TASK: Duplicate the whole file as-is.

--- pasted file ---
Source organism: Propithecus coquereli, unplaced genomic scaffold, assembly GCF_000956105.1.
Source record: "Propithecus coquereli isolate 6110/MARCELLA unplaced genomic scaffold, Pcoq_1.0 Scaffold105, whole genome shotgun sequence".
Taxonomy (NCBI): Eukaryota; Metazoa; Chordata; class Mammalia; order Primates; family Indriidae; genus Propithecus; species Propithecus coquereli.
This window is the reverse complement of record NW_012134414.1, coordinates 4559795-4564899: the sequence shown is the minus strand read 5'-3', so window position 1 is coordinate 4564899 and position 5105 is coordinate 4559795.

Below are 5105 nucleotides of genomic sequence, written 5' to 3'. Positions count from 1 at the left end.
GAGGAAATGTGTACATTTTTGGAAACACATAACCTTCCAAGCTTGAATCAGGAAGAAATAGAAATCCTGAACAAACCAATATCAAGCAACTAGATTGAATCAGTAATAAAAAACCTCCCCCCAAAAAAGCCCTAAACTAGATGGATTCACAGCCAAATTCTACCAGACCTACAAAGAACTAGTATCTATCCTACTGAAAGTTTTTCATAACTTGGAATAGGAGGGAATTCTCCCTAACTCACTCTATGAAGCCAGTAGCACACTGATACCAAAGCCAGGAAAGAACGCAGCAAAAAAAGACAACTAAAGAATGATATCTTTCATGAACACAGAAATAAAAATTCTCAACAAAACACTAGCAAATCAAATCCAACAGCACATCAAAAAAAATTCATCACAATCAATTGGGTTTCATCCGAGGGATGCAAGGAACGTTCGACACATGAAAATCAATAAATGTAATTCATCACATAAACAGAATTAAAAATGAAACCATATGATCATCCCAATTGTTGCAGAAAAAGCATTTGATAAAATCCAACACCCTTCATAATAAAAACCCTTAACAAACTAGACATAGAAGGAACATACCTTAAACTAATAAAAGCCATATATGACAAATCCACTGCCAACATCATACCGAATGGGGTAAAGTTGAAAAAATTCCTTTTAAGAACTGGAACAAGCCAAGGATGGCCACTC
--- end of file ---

Source organism: Propithecus coquereli, unplaced genomic scaffold, assembly GCF_000956105.1.
Source record: "Propithecus coquereli isolate 6110/MARCELLA unplaced genomic scaffold, Pcoq_1.0 Scaffold105, whole genome shotgun sequence".
Taxonomy (NCBI): Eukaryota; Metazoa; Chordata; class Mammalia; order Primates; family Indriidae; genus Propithecus; species Propithecus coquereli.
This window is the reverse complement of record NW_012134414.1, coordinates 4559795-4564899: the sequence shown is the minus strand read 5'-3', so window position 1 is coordinate 4564899 and position 5105 is coordinate 4559795.

Below are 5105 nucleotides of genomic sequence, written 5' to 3'. Positions count from 1 at the left end.
GAGGAAATGTGTACATTTTTGGAAACACATAACCTTCCAAGCTTGAATCAGGAAGAAATAGAAATCCTGAACAAACCAATATCAAGCAACTAGATTGAATCAGTAATAAAAAACCTCCCCCCAAAAAAGCCCTAAACTAGATGGATTCACAGCCAAATTCTACCAGACCTACAAAGAACTAGTATCTATCCTACTGAAAGTTTTTCATAACTTGGAATAGGAGGGAATTCTCCCTAACTCACTCTATGAAGCCAGTAGCACACTGATACCAAAGCCAGGAAAGAACGCAGCAAAAAAAGACAACTAAAGAATGATATCTTTCATGAACACAGAAATAAAAATTCTCAACAAAACACTAGCAAATCAAATCCAACAGCACATCAAAAAAAATTCATCACAATCAATTGGGTTTCATCCGAGGGATGCAAGGAACGTTCGACACATGAAAATCAATAAATGTAATTCATCACATAAACAGAATTAAAAATGAAACCATATGATCATCCCAATTGTTGCAGAAAAAGCATTTGATAAAATCCAACACCCTTCATAATAAAAACCCTTAACAAACTAGACATAGAAGGAACATACCTTAAACTAATAAAAGCCATATATGACAAATCCACTGCCAACATCATACCGAATGGGGTAAAGTTGAAAAAATTCCTTTTAAGAACTGGAACAAGCCAAGGATGGCCACTC